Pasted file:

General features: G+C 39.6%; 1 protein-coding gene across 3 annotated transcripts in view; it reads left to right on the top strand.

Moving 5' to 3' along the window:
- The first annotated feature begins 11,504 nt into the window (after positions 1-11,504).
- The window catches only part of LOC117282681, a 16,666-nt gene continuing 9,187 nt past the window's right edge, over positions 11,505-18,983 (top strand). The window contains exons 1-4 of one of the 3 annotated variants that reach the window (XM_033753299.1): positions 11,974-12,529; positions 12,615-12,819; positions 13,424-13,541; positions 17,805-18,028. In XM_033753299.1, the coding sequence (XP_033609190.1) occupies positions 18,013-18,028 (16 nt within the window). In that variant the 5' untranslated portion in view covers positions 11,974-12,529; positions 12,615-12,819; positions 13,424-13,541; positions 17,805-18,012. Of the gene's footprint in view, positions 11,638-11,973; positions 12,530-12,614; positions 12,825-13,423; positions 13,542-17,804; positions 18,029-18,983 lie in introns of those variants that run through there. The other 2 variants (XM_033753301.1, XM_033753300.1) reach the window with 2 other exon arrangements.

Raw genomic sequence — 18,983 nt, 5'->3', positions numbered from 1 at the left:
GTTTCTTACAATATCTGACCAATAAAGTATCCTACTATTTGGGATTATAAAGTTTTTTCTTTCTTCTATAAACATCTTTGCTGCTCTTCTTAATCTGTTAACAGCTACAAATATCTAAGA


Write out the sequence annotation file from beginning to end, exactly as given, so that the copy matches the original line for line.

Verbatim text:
General features: G+C 39.6%; 1 protein-coding gene across 3 annotated transcripts in view; it reads left to right on the top strand.

Moving 5' to 3' along the window:
- The first annotated feature begins 11,504 nt into the window (after positions 1-11,504).
- The window catches only part of LOC117282681, a 16,666-nt gene continuing 9,187 nt past the window's right edge, over positions 11,505-18,983 (top strand). The window contains exons 1-4 of one of the 3 annotated variants that reach the window (XM_033753299.1): positions 11,974-12,529; positions 12,615-12,819; positions 13,424-13,541; positions 17,805-18,028. In XM_033753299.1, the coding sequence (XP_033609190.1) occupies positions 18,013-18,028 (16 nt within the window). In that variant the 5' untranslated portion in view covers positions 11,974-12,529; positions 12,615-12,819; positions 13,424-13,541; positions 17,805-18,012. Of the gene's footprint in view, positions 11,638-11,973; positions 12,530-12,614; positions 12,825-13,423; positions 13,542-17,804; positions 18,029-18,983 lie in introns of those variants that run through there. The other 2 variants (XM_033753301.1, XM_033753300.1) reach the window with 2 other exon arrangements.

Raw genomic sequence — 18,983 nt, 5'->3', positions numbered from 1 at the left:
GTTTCTTACAATATCTGACCAATAAAGTATCCTACTATTTGGGATTATAAAGTTTTTTCTTTCTTCTATAAACATCTTTGCTGCTCTTCTTAATCTGTTAACAGCTACAAATATCTAAGA